By Nqobile Tshili
Six Lupane State University (LSU) students were yesterday arrested during a demonstration in Bulawayo where they were protesting against poor service and being excluded from lessons after failing to raise registration fees.
A group of students at the university’s Bulawayo Central Business District campus chanted songs denouncing the university’s leadership.
The students also complained about internet access as they chanted “Into oyenzayo siyayizonda” (we don’t like what you are doing).”
This prompted a quick reaction from the police, who arrested six of the students.
Bulawayo deputy police spokesperson Inspector Abednico Ncube said the arrested students would appear in court soon.
“We have arrested six students from LSU for disorderly conduct. They will appear in court soon,” said Insp Ncube.
Responding to the incident, Higher and Tertiary Education, Science and Technology Minister Professor Amon Murwira urged university students struggling to pay fees to apply for education loans as non-payment of fees can ruin the higher and tertiary education sector.
He said his Ministry is finalising a $8 million risk fund loan facility which was included in the national budget.
This comes as Lupane State University (LSU) last week barred students who have not paid $350 registration fees from attending lectures and accessing university infrastructure.
Following the university’s decision, the students staged a demonstration at the institution disrupting lectures.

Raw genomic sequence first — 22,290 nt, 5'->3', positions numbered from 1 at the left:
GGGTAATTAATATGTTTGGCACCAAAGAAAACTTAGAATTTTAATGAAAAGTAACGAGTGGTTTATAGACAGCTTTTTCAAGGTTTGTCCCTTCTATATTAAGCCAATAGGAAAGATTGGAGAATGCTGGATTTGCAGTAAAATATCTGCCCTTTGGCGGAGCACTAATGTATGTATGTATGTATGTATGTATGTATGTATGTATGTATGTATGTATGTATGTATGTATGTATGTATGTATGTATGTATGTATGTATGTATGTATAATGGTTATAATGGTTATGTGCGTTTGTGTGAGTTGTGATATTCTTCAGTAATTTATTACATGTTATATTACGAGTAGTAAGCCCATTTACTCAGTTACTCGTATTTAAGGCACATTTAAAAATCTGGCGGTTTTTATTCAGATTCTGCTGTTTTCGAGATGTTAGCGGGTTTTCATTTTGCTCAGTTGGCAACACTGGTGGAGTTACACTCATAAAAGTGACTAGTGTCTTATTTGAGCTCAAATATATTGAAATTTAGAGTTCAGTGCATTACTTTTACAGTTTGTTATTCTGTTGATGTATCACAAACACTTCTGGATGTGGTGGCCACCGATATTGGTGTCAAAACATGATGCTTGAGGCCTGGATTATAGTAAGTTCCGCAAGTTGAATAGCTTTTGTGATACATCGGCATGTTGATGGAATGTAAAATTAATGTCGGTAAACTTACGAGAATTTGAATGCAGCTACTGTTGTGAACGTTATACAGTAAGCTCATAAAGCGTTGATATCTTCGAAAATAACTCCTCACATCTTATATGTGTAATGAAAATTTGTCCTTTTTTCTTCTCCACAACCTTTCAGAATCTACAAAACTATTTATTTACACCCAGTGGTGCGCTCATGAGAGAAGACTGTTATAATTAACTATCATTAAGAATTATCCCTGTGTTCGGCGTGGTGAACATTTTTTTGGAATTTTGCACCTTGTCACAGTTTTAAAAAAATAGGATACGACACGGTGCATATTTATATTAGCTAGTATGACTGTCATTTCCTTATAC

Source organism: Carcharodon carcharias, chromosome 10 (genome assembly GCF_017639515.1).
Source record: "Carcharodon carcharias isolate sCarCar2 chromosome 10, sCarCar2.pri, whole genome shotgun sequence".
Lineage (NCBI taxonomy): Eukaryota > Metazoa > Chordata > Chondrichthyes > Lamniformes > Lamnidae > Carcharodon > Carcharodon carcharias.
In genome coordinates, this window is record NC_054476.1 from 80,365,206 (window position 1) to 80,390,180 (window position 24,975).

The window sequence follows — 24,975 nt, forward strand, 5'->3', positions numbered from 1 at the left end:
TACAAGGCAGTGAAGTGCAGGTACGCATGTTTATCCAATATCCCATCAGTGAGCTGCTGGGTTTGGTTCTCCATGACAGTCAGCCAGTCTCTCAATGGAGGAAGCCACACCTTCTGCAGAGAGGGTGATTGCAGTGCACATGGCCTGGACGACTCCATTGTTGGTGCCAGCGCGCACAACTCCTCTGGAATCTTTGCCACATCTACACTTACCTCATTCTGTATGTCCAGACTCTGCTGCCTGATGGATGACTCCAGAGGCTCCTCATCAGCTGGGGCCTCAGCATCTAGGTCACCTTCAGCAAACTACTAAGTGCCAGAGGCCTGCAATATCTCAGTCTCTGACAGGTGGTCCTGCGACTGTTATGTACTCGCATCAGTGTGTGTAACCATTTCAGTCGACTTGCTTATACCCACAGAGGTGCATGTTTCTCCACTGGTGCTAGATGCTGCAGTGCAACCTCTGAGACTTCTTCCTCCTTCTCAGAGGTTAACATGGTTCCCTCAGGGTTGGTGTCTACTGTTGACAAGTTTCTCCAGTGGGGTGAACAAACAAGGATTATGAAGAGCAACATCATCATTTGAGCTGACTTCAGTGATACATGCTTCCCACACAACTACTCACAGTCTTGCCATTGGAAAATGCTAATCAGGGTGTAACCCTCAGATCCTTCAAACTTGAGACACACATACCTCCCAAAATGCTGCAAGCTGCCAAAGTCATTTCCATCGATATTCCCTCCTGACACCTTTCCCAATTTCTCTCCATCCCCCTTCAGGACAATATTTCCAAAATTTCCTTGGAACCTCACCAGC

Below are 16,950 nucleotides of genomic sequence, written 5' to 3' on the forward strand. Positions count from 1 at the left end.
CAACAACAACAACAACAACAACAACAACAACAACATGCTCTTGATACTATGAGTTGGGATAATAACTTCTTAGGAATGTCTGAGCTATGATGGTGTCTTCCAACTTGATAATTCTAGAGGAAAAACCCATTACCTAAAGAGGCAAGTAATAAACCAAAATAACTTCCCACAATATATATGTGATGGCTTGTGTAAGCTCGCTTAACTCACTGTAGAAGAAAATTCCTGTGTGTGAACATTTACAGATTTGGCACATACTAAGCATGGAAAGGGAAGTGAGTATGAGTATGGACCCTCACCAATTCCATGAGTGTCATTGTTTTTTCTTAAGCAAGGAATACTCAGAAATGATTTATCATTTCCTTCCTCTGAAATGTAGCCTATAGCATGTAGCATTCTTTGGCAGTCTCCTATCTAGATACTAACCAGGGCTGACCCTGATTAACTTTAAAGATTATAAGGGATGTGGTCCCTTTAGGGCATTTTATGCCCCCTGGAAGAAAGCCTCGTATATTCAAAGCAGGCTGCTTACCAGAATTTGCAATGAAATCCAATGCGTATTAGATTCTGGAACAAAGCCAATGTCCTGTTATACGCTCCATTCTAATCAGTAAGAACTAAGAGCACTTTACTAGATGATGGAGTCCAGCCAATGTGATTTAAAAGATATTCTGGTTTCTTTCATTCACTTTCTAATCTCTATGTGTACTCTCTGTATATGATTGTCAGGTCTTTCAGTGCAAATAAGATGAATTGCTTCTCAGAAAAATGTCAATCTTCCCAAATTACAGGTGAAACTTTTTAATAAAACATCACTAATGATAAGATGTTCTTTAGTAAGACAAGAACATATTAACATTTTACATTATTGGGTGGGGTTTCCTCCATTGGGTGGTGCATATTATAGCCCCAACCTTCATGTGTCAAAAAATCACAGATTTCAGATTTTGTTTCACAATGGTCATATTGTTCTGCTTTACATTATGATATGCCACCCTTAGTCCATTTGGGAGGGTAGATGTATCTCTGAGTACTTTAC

Prof Murwira said universities cannot operate without financing hence the need for students to pay the minimum required fees.
“The issue is that we don’t discourage students from writing examinations because of lack of payment of fees. But it is still very important that students try to raise the minimum that they have, otherwise we can’t run institutions based on nothing. We don’t want to destroy our education system by not doing the minimum that we can do,” said Prof Murwira.
He said those students who are struggling to pay fees should seek education loans availed by the Ministry.
Last year, the Ministry of Higher and Tertiary Education, Science and Technology Development partnered a South African company in a $10 million student loan facility.
Prof Murwira said the Ministry can hardly assist students who are failing to pay fees and are also reluctant to apply for educational loans.
“We are really telling students to get financial help through their universities. The issue is if we have availed a facility for students to get loans, I don’t know whether we can go further.
“If a person does not want to get a loan and at the same time they don’t want to pay, then it means there is a problem with that person,” said Prof Murwira.
Students have, however, raised concerns over difficulties in accessing the loans due to surety demands by financial institutions.
The Minister said Government is aware of the challenges hence its decision to set up an $8 million risk fund which will be accessed through banks.
The risk fund, a pilot project, once finalised, will allow students to get educational loans without providing bank surety.
“The Permanent Secretary is working with one of our local banks. Our aim is to say if we put $8 million in banks maybe we can borrow ten times more than that.
“The issue has not been the availability of money in the banks, it has been access because people have been talking about payslips but not everybody has a pay slip,” said Prof Murwira. The Chronicle